Tuesday, May 10, 2022

Yankee Stadium isn't a "little league park," but nor is it a gem of history, as announcers often claim

To my death, I shall defend John Sterling from those who claim that - unlike every other baseball team - the Yankees should not have a homer announcer. 

Yeah, The Master blows one now and then. Still, he never openly roots against the opposing team, staying positive even when his heart is clearly breaking. Also, at 83, he is as true to tradition as the modern Yankees get. 

Born on the 4th of July, Sterling called 5,060 straight games before sickness briefly silenced him in 2019. Last year, he was nearly washed away while driving home to Jersey after a rainout. He is the one true "Radio Voice of the New York Yankees," the consummate gentleman to Suzyn, and his love for the Yankees is only rivaled by that of a certain moose for his flying squirrel. 

But yesterday, Sterling offered up one of those cringe moments that push me toward the balcony ledge. 

He was describing Jonah Heim, a 26-year-old Rangers catcher who grew up in Buffalo, rooting for the Yankees. What a thrill it must be, Sterling waxed, to play in Yankee Stadium, the place of so many memories, which he compared to Fenway Park, Wrigley Field and Dodger Stadium.

And there it was, so smoothly unspooled, so liquidly stated, that you almost didn't notice...  

The Yankees' Big Lie. 

Sorry, folks, but here is where I jump. The new Yankee Stadium opened in 2009. That makes it 13 years old - younger than such historical treasures as Tropicana Field and Petco Park. It is not "the House that Ruth Built." The Babe never set foot in it. Neither did Joe, or Mickey, or Thurman, or the Scooter. The Yankees once had a grand and glorious stadium, crammed to the rafters with American history. Even Curt Schilling, the villainous pitcher and future Trump goon, cited the "aura and mystique" of the old park.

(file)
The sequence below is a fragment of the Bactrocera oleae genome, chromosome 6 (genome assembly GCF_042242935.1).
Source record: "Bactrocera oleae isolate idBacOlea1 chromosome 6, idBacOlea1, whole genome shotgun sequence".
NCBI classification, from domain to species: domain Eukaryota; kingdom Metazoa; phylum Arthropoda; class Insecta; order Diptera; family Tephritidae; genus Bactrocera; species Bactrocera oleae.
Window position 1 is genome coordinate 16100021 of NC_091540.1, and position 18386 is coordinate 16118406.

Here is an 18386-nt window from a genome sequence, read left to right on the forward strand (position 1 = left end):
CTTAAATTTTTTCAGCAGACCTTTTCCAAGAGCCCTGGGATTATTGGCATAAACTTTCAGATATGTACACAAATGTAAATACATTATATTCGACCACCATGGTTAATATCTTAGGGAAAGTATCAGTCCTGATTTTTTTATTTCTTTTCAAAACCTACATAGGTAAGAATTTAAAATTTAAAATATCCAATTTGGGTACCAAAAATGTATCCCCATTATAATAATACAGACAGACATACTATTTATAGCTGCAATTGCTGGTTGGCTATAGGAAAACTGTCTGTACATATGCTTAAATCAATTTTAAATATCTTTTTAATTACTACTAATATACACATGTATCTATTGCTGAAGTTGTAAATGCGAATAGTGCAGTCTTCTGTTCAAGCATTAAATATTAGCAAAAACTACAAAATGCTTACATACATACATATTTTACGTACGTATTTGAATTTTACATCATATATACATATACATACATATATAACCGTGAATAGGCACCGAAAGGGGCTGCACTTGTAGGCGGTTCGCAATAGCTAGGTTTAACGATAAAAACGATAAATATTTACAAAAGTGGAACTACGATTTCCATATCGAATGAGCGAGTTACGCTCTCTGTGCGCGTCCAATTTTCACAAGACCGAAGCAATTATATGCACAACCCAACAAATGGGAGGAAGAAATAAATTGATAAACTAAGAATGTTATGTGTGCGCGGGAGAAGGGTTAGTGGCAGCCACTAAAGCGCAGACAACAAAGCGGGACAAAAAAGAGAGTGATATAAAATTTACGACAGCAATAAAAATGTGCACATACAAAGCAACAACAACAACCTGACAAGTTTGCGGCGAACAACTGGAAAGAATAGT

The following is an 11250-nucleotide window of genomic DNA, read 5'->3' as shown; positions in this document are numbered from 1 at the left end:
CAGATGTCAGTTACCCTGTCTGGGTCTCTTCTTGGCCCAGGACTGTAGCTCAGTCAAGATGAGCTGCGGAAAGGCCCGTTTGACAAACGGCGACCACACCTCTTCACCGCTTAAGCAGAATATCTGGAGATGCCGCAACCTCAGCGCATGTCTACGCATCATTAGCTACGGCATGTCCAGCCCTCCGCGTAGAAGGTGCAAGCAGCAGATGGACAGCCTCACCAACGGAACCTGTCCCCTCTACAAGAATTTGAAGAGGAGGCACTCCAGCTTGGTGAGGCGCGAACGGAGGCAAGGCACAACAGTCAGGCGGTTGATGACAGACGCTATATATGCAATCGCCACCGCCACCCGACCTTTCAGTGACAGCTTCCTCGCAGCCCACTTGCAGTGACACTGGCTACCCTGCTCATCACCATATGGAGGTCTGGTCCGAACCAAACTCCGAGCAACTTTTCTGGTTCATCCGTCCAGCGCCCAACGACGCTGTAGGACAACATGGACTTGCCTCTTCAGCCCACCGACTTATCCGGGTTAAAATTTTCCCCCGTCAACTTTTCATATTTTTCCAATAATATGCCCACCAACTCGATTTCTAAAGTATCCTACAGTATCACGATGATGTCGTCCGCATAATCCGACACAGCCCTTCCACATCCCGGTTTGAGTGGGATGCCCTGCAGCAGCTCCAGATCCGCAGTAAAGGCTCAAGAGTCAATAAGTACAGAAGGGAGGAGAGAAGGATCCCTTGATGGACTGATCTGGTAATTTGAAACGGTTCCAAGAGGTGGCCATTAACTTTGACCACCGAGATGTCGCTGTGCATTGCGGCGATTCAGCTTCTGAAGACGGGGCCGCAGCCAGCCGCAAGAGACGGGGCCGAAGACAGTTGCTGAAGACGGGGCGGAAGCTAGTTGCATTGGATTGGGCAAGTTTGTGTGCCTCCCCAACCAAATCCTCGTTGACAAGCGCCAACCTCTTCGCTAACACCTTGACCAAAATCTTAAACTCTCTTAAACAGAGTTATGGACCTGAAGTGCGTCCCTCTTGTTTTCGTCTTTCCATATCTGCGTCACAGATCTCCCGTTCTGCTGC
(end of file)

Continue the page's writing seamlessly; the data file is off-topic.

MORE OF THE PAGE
They tore it down, supported by $1.2 billion in public funds. 

The new stadium is not, as a grumpy Rangers manager said this weekend, a "little league park." But it is a bandbox. Moreover, it serves as as a towering monument to the division of wealth in America, with a "concrete moat" of security checkpoints that separate rich and poor. It is also well known for the empty seats behind home plate during any game, including the post-season.  

Sterling does this all the time: He confuses and equates the new and old Yankee Stadiums. In subtle ways, so does the entire YES team. (For the record, David Cone and Paul O'Neill never saw one pitch in this park, aside from Old-Timers Day.)  The Yankees want it both ways: They pretend the stadium has been here 100 years. But their legacy is a wrecking ball- and, frankly, since the new stadium opened, they've never been the same.